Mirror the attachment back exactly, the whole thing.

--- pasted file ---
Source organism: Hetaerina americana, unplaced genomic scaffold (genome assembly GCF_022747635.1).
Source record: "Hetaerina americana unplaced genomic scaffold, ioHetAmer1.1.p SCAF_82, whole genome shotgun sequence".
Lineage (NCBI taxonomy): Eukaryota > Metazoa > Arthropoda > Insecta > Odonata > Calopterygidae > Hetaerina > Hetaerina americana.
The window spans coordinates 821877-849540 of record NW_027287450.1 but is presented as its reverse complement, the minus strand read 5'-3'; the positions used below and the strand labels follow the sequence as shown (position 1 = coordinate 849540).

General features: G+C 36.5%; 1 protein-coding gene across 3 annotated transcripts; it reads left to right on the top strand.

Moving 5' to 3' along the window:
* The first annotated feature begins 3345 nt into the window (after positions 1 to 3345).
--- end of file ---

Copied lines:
Source organism: Hetaerina americana, unplaced genomic scaffold (genome assembly GCF_022747635.1).
Source record: "Hetaerina americana unplaced genomic scaffold, ioHetAmer1.1.p SCAF_82, whole genome shotgun sequence".
Lineage (NCBI taxonomy): Eukaryota > Metazoa > Arthropoda > Insecta > Odonata > Calopterygidae > Hetaerina > Hetaerina americana.
The window spans coordinates 821877-849540 of record NW_027287450.1 but is presented as its reverse complement, the minus strand read 5'-3'; the positions used below and the strand labels follow the sequence as shown (position 1 = coordinate 849540).

General features: G+C 36.5%; 1 protein-coding gene across 3 annotated transcripts; it reads left to right on the top strand.

Moving 5' to 3' along the window:
* The first annotated feature begins 3345 nt into the window (after positions 1 to 3345).